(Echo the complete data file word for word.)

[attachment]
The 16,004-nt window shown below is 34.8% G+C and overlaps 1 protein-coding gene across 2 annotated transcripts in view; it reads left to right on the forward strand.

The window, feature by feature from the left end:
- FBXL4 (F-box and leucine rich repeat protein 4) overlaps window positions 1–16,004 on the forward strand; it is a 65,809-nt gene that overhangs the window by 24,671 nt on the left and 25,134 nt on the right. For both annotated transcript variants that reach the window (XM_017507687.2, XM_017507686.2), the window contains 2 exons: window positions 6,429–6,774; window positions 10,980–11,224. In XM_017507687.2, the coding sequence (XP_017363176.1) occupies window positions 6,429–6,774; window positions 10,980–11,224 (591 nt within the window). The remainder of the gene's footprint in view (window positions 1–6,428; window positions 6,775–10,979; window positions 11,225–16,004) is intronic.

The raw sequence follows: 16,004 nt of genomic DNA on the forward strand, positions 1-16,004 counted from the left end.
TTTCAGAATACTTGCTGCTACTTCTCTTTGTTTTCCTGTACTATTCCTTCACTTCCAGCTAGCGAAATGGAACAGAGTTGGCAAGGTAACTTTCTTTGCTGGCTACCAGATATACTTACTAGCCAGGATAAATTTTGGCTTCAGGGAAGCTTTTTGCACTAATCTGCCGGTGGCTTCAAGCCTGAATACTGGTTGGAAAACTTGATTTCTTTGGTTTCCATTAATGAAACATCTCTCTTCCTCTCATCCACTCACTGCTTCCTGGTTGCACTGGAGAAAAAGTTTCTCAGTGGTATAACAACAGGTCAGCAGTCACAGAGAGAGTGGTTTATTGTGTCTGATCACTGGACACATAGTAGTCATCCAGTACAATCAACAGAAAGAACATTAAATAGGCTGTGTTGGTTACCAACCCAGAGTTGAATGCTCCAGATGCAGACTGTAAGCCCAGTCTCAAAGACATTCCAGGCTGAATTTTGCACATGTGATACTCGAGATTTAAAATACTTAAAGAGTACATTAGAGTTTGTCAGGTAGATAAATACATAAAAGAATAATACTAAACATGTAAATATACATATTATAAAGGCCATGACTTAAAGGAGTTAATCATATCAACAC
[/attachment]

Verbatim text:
The 16,004-nt window shown below is 34.8% G+C and overlaps 1 protein-coding gene across 2 annotated transcripts in view; it reads left to right on the forward strand.

The window, feature by feature from the left end:
- FBXL4 (F-box and leucine rich repeat protein 4) overlaps window positions 1–16,004 on the forward strand; it is a 65,809-nt gene that overhangs the window by 24,671 nt on the left and 25,134 nt on the right. For both annotated transcript variants that reach the window (XM_017507687.2, XM_017507686.2), the window contains 2 exons: window positions 6,429–6,774; window positions 10,980–11,224. In XM_017507687.2, the coding sequence (XP_017363176.1) occupies window positions 6,429–6,774; window positions 10,980–11,224 (591 nt within the window). The remainder of the gene's footprint in view (window positions 1–6,428; window positions 6,775–10,979; window positions 11,225–16,004) is intronic.

The raw sequence follows: 16,004 nt of genomic DNA on the forward strand, positions 1-16,004 counted from the left end.
TTTCAGAATACTTGCTGCTACTTCTCTTTGTTTTCCTGTACTATTCCTTCACTTCCAGCTAGCGAAATGGAACAGAGTTGGCAAGGTAACTTTCTTTGCTGGCTACCAGATATACTTACTAGCCAGGATAAATTTTGGCTTCAGGGAAGCTTTTTGCACTAATCTGCCGGTGGCTTCAAGCCTGAATACTGGTTGGAAAACTTGATTTCTTTGGTTTCCATTAATGAAACATCTCTCTTCCTCTCATCCACTCACTGCTTCCTGGTTGCACTGGAGAAAAAGTTTCTCAGTGGTATAACAACAGGTCAGCAGTCACAGAGAGAGTGGTTTATTGTGTCTGATCACTGGACACATAGTAGTCATCCAGTACAATCAACAGAAAGAACATTAAATAGGCTGTGTTGGTTACCAACCCAGAGTTGAATGCTCCAGATGCAGACTGTAAGCCCAGTCTCAAAGACATTCCAGGCTGAATTTTGCACATGTGATACTCGAGATTTAAAATACTTAAAGAGTACATTAGAGTTTGTCAGGTAGATAAATACATAAAAGAATAATACTAAACATGTAAATATACATATTATAAAGGCCATGACTTAAAGGAGTTAATCATATCAACAC